Simple solution: use two queues
If you want to keep track of multiple priorities that are unrelated then you'll have to use 2 priority queues.
You don't have to duplicate all the data, because you can just put a reference (pointer) to the data in your queue.
That way you only have 1 location where your object resides and two pointers to it in the two priority-queues.
So the memory load would be $O(nk+2n)$ where $k$ is the length of your object and $n$ is the number of objects.
As long as $k$ is significantly long the $2n$ factor will be insignificant.
Complex solution: intertwine the queues and use COW semantics
If the priorities are related, then you can lessen the memory load by implementing the priority queue as a linked structure where shared items link to the same node.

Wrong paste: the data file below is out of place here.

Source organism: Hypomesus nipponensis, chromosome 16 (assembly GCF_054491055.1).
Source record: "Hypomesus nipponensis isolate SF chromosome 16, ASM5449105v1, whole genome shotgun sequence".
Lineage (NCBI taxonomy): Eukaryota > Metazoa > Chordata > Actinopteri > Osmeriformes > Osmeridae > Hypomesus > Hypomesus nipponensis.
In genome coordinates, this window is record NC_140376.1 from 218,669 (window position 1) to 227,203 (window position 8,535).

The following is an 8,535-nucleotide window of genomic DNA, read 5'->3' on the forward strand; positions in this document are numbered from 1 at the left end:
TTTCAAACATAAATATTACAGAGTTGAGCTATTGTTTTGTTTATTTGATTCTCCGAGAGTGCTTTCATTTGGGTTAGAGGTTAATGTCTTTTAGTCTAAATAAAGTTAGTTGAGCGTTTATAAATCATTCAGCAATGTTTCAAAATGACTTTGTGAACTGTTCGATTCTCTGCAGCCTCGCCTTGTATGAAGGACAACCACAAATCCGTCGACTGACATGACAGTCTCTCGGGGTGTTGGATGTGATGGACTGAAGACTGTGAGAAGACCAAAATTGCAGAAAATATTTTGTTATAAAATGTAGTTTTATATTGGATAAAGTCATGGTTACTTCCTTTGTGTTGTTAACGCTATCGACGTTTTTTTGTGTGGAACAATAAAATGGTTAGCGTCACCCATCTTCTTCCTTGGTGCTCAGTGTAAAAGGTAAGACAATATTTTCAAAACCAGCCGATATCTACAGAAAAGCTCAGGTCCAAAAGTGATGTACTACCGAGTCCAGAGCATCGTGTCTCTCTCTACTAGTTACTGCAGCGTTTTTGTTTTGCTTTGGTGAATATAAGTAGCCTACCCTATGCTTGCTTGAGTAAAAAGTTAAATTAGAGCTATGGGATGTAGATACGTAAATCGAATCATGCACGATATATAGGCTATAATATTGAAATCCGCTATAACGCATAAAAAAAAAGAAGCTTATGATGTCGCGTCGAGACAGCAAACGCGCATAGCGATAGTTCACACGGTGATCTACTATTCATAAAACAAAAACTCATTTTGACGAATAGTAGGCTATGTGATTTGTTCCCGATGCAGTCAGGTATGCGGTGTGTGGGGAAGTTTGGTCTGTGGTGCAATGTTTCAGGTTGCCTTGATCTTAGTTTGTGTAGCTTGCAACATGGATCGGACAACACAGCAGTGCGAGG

You'll have to use copy-on-write semantics on the shared nodes for this to work.
For an example see B(+)Trees in databases
Something very similar happens in databases, where the tables are represented as B-trees.
When a change is made a reference to the tree is copied and copy-on-write is applied to all nodes that are changed.
When the change is committed the pointers for the changed tree and the original tree are exchanged.
While the transaction is in progress the old tree and the new tree are intertwined.
Beware the running time of COW
You can do the same to your priority queue, but this only makes sense if most of the data will be the same for the queues or writes are rare, otherwise the copy-on-write semantics will kill your running time.